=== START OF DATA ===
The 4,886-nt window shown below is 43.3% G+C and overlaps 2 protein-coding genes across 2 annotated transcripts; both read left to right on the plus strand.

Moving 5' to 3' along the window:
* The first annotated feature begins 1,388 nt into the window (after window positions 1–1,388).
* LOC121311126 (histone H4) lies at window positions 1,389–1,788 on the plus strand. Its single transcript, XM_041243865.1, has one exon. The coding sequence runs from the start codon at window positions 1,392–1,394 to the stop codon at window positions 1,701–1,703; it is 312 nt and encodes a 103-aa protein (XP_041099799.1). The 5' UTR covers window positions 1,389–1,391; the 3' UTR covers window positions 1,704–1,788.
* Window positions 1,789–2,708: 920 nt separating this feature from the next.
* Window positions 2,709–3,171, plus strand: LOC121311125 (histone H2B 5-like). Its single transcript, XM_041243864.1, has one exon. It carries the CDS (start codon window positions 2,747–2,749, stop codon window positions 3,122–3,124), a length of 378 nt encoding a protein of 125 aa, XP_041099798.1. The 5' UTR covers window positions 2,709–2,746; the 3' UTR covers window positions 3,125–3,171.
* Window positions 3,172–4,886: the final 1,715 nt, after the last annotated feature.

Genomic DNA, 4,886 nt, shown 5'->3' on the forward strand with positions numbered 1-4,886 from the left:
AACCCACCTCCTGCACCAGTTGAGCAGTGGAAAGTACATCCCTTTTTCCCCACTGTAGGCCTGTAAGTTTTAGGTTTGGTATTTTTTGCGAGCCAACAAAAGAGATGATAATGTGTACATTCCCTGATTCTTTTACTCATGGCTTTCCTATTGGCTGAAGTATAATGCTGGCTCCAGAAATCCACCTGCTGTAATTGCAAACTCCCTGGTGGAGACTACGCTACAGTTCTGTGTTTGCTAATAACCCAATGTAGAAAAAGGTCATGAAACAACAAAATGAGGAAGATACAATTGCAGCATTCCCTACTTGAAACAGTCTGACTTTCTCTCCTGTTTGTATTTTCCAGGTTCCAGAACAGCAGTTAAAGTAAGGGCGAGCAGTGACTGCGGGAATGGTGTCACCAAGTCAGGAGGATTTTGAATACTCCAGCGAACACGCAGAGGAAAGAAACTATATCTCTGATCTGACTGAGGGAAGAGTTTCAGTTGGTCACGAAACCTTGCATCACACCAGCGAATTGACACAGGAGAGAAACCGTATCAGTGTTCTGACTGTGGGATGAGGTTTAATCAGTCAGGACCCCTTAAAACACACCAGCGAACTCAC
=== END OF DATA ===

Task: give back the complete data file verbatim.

The 4,886-nt window shown below is 43.3% G+C and overlaps 2 protein-coding genes across 2 annotated transcripts; both read left to right on the plus strand.

Moving 5' to 3' along the window:
* The first annotated feature begins 1,388 nt into the window (after window positions 1–1,388).
* LOC121311126 (histone H4) lies at window positions 1,389–1,788 on the plus strand. Its single transcript, XM_041243865.1, has one exon. The coding sequence runs from the start codon at window positions 1,392–1,394 to the stop codon at window positions 1,701–1,703; it is 312 nt and encodes a 103-aa protein (XP_041099799.1). The 5' UTR covers window positions 1,389–1,391; the 3' UTR covers window positions 1,704–1,788.
* Window positions 1,789–2,708: 920 nt separating this feature from the next.
* Window positions 2,709–3,171, plus strand: LOC121311125 (histone H2B 5-like). Its single transcript, XM_041243864.1, has one exon. It carries the CDS (start codon window positions 2,747–2,749, stop codon window positions 3,122–3,124), a length of 378 nt encoding a protein of 125 aa, XP_041099798.1. The 5' UTR covers window positions 2,709–2,746; the 3' UTR covers window positions 3,125–3,171.
* Window positions 3,172–4,886: the final 1,715 nt, after the last annotated feature.

Genomic DNA, 4,886 nt, shown 5'->3' on the forward strand with positions numbered 1-4,886 from the left:
AACCCACCTCCTGCACCAGTTGAGCAGTGGAAAGTACATCCCTTTTTCCCCACTGTAGGCCTGTAAGTTTTAGGTTTGGTATTTTTTGCGAGCCAACAAAAGAGATGATAATGTGTACATTCCCTGATTCTTTTACTCATGGCTTTCCTATTGGCTGAAGTATAATGCTGGCTCCAGAAATCCACCTGCTGTAATTGCAAACTCCCTGGTGGAGACTACGCTACAGTTCTGTGTTTGCTAATAACCCAATGTAGAAAAAGGTCATGAAACAACAAAATGAGGAAGATACAATTGCAGCATTCCCTACTTGAAACAGTCTGACTTTCTCTCCTGTTTGTATTTTCCAGGTTCCAGAACAGCAGTTAAAGTAAGGGCGAGCAGTGACTGCGGGAATGGTGTCACCAAGTCAGGAGGATTTTGAATACTCCAGCGAACACGCAGAGGAAAGAAACTATATCTCTGATCTGACTGAGGGAAGAGTTTCAGTTGGTCACGAAACCTTGCATCACACCAGCGAATTGACACAGGAGAGAAACCGTATCAGTGTTCTGACTGTGGGATGAGGTTTAATCAGTCAGGACCCCTTAAAACACACCAGCGAACTCAC